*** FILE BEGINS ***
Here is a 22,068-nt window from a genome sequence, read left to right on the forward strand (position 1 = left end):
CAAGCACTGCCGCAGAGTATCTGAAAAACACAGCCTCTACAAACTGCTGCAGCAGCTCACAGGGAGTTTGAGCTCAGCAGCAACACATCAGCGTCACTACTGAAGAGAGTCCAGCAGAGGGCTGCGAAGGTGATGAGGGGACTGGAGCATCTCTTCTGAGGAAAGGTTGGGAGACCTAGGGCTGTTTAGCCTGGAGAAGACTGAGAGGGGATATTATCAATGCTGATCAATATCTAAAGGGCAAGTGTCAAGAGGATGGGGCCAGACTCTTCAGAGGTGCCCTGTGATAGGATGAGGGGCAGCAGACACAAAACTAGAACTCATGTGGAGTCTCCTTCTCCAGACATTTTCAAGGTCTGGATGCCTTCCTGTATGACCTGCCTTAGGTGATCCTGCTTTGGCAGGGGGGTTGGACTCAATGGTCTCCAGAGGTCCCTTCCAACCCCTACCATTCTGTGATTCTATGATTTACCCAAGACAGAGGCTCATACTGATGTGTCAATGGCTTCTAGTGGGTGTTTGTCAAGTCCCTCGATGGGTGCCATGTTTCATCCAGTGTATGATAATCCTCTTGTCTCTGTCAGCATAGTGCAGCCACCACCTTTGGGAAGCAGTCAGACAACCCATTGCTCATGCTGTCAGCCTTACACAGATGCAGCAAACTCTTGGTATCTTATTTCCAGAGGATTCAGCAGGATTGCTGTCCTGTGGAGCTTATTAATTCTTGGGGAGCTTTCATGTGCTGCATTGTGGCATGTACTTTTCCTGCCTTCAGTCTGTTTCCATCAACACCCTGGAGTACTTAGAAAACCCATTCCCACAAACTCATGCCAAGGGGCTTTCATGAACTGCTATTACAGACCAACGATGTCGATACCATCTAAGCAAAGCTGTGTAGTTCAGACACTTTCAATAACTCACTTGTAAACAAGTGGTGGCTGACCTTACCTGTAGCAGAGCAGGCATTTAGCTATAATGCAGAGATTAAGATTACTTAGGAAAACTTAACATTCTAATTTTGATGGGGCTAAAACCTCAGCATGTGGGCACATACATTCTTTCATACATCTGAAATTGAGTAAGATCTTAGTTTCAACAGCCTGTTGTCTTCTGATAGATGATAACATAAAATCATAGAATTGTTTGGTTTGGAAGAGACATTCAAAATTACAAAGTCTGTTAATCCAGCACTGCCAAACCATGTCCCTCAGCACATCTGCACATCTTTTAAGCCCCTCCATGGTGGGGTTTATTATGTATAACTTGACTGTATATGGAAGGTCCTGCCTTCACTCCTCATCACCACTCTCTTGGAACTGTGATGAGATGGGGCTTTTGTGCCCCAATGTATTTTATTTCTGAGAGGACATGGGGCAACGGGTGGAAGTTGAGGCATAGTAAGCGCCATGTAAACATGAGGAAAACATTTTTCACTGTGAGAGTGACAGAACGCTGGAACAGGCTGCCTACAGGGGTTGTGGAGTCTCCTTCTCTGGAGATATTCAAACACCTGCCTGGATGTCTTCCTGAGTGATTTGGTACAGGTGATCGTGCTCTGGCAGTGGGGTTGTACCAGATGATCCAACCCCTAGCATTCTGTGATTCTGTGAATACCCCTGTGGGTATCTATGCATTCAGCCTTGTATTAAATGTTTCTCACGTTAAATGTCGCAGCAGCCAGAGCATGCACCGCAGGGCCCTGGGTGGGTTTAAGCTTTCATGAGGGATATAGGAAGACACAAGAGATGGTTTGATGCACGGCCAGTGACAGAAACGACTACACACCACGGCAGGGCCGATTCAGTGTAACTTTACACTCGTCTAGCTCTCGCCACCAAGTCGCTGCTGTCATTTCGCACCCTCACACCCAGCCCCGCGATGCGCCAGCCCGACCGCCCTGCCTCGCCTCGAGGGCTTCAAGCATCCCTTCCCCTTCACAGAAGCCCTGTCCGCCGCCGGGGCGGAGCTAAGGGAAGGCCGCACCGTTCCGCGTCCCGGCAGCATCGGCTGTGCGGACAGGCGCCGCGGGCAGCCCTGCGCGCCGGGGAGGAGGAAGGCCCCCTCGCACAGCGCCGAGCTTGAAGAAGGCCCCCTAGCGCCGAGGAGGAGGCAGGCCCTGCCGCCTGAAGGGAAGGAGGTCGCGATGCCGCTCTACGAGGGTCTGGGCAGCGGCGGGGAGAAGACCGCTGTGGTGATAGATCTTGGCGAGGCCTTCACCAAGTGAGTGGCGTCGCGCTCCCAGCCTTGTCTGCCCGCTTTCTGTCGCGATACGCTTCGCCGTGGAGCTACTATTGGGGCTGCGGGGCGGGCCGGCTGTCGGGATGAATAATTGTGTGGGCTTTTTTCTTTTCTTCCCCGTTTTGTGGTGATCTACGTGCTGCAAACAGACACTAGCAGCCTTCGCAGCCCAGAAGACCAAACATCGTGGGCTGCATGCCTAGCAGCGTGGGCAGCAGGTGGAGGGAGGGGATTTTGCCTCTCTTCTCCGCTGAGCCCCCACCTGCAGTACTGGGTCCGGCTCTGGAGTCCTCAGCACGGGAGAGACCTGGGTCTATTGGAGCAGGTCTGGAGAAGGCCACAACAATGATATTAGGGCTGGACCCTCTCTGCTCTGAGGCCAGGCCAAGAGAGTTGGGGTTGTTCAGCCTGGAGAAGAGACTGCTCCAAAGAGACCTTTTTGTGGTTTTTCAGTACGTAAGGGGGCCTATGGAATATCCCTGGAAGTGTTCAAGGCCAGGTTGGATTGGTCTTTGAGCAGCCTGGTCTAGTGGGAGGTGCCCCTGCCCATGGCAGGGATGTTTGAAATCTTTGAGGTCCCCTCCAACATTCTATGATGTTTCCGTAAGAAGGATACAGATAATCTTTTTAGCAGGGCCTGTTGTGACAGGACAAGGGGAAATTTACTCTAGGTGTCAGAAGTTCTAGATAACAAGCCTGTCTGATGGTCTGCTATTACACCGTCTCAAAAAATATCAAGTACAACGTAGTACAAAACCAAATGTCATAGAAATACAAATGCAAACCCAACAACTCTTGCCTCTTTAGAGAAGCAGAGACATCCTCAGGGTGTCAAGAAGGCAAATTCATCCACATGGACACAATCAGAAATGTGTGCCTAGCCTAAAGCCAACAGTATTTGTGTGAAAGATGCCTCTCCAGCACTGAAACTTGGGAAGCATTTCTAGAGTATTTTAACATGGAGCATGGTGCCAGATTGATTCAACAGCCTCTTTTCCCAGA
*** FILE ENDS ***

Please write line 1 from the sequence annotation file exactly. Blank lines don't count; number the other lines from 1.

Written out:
Here is a 22,068-nt window from a genome sequence, read left to right on the forward strand (position 1 = left end):